Farmington Farmers Market celebrates one million customers, on track to break attendance record

It was 1993 when Walt Gajewski first moved from Plymouth to Farmington, the first year of the Farmington Farmers Market.

The market was, as he attests, kind of tiny. It was small enough that when Gajewski drove down Grand River Avenue and past the market, he made a mental note to stop and check it out on his way back. He promptly forgot.

Now, some 27 years later, the Farmington Farmers Market has grown to become something altogether different, celebrating milestone after milestone. This season, on Saturday, Sept. 26, the market welcomed its one millionth customer.

It’s an odd year to be celebrating one million customers, says Gajewski. The COVID-19 pandemic put the entire season into question before it even started. But thanks to the hard work of Gajewski, the market manager, and his dedicated team of volunteers, farmers, and vendors, 2020 would not only become the year the market welcomed its one millionth customer but also, should the current trends continue, its busiest year ever.

“Who would’ve thought that this year in the middle of a pandemic we would celebrate one million customers. The word ‘celebrate’ didn’t even seem appropriate,” Gajewski says.

“We were on the fence about doing anything but it’s such a significant milestone. Do we have to yield to everything the pandemic has thrown our way or can we acknowledge this moment?

“So instead of celebrating one person we celebrated everyone, handing out bags of apples and pins that said, ‘I’m the millionth customer.’ It wasn’t so much a celebration but a ‘thank you’ to recognize the support of the community.”

Walt Gajewski, manager of the Farmington Farmers Market
If there’s anyone to recount the near-three decades of growth of the Farmington Farmers Market, it’s Walt Gajewski. Having seen the market at its smallest — “That’s how all farmers markets start,” he says — Gajewski first started volunteering at the market in 2004. He would become market manager in 2011.

Gajewski credits the construction of Sundquist Pavilion as the key turning point for the market, which first opened in 2005. Sundquist gave downtown a monument to anchor its growth, he says, an idea that first came out of a downtown visioning project with Wayne State University in the late 1990s.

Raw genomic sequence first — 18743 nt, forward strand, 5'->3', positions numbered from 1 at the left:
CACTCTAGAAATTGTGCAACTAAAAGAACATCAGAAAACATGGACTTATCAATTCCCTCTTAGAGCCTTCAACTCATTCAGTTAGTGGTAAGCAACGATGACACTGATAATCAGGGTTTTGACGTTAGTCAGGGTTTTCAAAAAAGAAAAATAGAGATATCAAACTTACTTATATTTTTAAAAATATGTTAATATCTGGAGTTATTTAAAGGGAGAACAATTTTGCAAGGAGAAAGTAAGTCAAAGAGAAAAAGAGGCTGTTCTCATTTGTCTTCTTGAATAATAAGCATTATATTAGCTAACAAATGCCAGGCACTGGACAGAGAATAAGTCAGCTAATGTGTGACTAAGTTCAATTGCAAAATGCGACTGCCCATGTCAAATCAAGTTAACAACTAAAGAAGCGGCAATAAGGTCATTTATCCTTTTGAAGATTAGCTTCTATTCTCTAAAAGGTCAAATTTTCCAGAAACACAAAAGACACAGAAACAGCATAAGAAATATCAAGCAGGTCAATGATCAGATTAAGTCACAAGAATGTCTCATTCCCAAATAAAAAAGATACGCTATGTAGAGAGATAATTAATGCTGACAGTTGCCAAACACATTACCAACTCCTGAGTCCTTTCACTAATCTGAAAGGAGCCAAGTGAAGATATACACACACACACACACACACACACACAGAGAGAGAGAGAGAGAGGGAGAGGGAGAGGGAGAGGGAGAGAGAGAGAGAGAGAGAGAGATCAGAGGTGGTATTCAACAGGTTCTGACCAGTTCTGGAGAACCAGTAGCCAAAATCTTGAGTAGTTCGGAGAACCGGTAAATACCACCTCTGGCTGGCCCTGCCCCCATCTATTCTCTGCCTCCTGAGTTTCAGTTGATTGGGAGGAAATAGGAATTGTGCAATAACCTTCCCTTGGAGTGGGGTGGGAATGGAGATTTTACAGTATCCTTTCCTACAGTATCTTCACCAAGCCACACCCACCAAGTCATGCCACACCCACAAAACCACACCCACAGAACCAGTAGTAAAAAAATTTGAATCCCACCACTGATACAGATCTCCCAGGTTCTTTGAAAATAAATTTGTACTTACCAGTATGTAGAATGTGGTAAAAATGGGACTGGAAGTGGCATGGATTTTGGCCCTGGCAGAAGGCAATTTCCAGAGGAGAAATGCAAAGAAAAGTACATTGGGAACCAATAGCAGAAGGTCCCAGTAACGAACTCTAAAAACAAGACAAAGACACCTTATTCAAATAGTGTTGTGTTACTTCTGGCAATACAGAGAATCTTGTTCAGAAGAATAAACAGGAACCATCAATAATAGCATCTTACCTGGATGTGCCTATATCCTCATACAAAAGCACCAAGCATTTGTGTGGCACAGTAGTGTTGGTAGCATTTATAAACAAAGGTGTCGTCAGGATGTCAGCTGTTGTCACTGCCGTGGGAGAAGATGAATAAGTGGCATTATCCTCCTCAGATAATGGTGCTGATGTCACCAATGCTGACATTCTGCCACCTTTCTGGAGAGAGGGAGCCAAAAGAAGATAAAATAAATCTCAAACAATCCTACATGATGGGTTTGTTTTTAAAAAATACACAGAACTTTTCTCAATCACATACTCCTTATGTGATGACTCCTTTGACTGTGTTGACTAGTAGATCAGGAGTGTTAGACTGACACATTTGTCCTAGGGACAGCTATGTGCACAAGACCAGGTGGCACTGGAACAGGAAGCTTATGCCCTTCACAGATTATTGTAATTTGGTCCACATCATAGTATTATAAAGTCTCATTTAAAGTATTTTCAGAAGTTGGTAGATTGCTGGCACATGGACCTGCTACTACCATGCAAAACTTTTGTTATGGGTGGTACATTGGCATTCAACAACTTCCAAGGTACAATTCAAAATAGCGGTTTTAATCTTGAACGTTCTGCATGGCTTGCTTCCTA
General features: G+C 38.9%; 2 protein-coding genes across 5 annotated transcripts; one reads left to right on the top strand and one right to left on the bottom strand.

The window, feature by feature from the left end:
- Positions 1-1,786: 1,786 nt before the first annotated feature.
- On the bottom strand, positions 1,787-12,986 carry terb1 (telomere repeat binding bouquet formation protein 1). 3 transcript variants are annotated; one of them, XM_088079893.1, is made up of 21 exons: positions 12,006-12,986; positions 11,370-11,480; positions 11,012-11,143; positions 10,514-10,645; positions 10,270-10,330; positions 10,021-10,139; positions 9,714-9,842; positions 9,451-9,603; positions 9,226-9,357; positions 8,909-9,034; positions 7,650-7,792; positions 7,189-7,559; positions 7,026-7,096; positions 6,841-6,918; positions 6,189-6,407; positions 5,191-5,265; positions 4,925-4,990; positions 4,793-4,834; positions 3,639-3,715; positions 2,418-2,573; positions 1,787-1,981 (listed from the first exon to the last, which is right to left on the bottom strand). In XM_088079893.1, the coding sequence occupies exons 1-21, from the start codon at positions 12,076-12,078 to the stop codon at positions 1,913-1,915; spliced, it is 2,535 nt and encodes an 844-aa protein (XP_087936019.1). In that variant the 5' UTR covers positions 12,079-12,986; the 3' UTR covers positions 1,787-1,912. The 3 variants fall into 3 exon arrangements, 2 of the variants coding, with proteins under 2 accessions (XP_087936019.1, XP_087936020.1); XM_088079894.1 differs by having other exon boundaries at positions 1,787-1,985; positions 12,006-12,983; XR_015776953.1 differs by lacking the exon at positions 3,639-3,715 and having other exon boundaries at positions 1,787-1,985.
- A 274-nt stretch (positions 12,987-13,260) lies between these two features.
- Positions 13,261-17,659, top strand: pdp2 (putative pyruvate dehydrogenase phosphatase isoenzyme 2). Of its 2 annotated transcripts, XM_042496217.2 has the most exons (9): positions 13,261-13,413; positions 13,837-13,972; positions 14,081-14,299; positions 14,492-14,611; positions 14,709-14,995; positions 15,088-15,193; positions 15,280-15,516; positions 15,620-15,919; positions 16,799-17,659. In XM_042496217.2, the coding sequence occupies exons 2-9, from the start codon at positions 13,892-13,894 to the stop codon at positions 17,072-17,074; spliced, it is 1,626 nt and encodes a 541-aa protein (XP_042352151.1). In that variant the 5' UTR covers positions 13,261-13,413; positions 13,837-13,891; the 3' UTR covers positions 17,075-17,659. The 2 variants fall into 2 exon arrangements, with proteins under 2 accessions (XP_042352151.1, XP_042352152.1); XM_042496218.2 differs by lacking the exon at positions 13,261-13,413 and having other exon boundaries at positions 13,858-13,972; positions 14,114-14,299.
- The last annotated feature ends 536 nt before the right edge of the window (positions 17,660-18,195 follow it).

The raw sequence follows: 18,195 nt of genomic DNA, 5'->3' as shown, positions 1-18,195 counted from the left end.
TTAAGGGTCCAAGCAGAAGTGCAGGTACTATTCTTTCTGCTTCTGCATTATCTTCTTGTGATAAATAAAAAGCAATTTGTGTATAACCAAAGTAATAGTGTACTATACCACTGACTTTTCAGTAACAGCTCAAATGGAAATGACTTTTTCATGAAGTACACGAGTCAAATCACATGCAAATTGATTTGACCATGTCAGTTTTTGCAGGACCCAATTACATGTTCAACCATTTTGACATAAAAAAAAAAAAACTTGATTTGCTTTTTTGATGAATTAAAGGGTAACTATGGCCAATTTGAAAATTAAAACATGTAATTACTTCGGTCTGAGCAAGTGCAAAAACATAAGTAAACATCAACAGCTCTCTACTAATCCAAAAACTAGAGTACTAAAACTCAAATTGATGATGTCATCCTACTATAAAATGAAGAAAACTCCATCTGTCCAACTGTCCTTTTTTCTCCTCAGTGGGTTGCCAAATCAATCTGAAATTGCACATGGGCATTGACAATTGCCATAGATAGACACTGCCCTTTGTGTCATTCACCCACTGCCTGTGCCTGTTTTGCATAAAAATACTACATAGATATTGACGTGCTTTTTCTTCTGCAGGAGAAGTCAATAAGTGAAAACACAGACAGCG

“I’d say that the bulk of our one million customers, about 700,000, have come since 2005. Before that we weren’t really on people’s radars,” Gajewski says.

As the amount of farmers and vendors have increased over the years, so too has the market’s programming, drawing even more guests to downtown Farmington. What started as a couple of farmers selling sweet corn has blossomed into a weekly event with cooking demonstrations, workshops, community partnerships, and fundraisers for the library and schools.

That is, at least, in a typical year. The COVID-19 pandemic altered the look of this season’s farmers market, with social distancing and no-touching-the-produce rules applied. Some of the extracurricular activities were cancelled because of COVID-related restrictions, too.

Gajewski wasn’t even sure they would have a farmers market, but after following state rules and guidelines set by the Michigan Farmers Market Association, the season went even better than could have been hoped. Customers have turned out in droves, be it for the opportunity to safely shop outdoors or having a weekly event to look forward to when so many other activities have been canceled.

The Farmington Farmers Market is on track to break last year’s average attendance record of 3,266 visitors per week to nearly 3,500 visitors per week. And that’s even with a relatively sparse opening day of only 500 visitors, 70 or 80 percent less than a typical opening day.

“What’s especially heartwarming about this year is the support we’ve received from our sponsors and volunteers,” Gajewski says.

“If not for the volunteers, it wouldn’t be the market it is today.”

There are only a few markets left in the season. Saturday, Oct. 31 — Halloween — is officially the last day, though Gajewski says the season could extend one more weekend into November, should the weather cooperate and the farmers are on board. The market will also participate in downtown’s Small Business Saturday event for Holly Days.

As for after that?

“No one knows what’s going to happen next year with the pandemic but I can confidently say, with the hard work put in and support we’ve received this year, I can say with 100 percent certainty that there will be a market downtown next year,” Gajewski says.

“You can count on it.”

Read more articles by MJ Galbraith.

MJ Galbraith is a writer and musician living in Detroit. Follow him on Twitter @mikegalbraith.
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